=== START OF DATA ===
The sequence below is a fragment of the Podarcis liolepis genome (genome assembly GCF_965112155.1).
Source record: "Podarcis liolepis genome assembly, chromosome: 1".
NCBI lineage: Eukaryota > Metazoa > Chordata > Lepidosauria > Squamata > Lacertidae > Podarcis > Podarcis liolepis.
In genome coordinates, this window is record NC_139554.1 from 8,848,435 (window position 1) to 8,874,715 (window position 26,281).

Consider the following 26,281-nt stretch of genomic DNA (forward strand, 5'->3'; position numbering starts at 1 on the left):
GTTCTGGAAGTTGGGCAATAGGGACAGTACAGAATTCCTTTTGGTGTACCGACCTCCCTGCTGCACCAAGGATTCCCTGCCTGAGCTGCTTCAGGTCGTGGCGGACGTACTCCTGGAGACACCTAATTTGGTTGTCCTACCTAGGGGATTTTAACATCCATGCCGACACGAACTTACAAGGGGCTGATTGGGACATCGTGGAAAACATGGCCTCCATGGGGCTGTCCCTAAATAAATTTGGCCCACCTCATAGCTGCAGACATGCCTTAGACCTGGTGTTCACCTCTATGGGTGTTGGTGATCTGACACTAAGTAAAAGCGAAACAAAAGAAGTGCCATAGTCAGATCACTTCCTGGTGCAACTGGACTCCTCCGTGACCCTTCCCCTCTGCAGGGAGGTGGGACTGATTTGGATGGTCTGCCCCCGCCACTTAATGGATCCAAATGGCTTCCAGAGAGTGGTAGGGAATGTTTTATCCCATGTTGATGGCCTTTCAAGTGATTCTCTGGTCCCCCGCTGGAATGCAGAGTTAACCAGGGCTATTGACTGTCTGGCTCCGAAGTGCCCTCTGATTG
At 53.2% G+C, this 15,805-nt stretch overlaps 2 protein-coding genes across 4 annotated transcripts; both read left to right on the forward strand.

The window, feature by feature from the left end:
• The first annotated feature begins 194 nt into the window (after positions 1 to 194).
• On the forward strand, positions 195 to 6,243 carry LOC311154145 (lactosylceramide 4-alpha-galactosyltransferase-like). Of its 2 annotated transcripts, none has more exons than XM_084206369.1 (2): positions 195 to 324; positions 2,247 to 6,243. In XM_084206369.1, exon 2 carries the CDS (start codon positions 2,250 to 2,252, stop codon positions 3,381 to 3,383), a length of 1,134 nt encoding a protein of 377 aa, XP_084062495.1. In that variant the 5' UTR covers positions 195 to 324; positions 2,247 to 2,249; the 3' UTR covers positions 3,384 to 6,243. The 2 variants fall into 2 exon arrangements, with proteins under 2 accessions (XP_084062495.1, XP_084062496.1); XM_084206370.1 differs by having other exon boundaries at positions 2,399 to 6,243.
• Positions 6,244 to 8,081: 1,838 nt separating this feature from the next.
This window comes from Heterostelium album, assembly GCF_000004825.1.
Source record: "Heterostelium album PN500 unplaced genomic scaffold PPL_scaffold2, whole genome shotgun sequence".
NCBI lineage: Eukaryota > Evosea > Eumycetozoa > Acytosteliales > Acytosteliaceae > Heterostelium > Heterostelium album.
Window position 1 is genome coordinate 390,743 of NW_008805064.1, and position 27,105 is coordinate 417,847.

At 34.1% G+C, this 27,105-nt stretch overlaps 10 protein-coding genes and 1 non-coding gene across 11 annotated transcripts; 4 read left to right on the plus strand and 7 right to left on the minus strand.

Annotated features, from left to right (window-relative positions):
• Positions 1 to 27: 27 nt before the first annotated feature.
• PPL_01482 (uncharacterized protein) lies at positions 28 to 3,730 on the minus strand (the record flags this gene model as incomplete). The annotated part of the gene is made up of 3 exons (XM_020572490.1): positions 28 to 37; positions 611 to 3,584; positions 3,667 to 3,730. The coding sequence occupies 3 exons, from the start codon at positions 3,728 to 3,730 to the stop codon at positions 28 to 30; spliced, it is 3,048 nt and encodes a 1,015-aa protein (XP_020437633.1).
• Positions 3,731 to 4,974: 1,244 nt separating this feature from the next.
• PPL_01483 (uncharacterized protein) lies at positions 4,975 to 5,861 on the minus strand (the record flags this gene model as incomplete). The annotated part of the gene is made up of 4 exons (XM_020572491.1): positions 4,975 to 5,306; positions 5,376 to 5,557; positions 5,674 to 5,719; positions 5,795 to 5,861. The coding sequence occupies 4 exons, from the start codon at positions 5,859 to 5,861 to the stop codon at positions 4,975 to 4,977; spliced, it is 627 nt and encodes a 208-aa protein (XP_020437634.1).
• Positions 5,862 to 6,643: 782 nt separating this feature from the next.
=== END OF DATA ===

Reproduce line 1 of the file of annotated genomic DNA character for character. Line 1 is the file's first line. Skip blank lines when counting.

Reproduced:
The sequence below is a fragment of the Podarcis liolepis genome (genome assembly GCF_965112155.1).